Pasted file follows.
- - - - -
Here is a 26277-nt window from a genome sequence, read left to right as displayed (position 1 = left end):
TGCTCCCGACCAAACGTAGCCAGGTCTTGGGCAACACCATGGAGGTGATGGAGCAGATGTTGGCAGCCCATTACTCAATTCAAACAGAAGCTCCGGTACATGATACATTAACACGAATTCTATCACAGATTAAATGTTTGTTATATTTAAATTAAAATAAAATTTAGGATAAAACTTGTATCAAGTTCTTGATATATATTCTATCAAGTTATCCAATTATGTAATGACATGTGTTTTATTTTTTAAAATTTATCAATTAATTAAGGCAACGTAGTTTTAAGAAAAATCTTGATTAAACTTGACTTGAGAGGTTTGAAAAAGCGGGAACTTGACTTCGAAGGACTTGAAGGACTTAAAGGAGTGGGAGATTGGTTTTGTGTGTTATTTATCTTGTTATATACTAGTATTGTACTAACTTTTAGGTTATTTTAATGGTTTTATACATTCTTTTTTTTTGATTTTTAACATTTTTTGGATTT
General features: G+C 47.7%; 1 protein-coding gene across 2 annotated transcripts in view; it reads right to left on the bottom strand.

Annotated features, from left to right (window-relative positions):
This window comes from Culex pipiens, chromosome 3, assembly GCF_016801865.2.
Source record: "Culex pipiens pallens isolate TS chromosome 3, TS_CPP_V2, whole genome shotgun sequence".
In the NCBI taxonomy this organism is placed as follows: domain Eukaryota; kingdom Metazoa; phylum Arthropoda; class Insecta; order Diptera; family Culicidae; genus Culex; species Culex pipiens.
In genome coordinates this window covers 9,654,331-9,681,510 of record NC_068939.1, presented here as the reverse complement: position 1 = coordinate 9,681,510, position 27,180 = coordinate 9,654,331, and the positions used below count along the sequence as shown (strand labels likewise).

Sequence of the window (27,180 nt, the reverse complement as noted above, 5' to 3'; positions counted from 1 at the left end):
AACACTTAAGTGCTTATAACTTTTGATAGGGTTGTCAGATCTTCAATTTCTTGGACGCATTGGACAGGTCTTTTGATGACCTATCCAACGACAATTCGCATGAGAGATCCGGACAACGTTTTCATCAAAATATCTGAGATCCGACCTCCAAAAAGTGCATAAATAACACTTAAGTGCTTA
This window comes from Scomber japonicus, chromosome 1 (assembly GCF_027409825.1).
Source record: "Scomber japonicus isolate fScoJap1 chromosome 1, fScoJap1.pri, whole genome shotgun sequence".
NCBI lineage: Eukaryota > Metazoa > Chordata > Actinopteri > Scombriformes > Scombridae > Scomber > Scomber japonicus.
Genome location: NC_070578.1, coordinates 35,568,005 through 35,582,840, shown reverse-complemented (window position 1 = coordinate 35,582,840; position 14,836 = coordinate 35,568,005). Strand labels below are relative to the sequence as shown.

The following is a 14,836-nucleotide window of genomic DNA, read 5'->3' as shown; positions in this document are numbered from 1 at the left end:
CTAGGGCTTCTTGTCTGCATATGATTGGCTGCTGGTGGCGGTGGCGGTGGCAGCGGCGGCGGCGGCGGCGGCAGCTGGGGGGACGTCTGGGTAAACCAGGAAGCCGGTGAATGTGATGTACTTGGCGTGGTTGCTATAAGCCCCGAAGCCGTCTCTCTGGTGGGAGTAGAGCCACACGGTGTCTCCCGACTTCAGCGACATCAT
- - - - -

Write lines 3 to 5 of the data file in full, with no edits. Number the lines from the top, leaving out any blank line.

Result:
General features: G+C 47.7%; 1 protein-coding gene across 2 annotated transcripts in view; it reads right to left on the bottom strand.

Annotated features, from left to right (window-relative positions):
This window comes from Culex pipiens, chromosome 3, assembly GCF_016801865.2.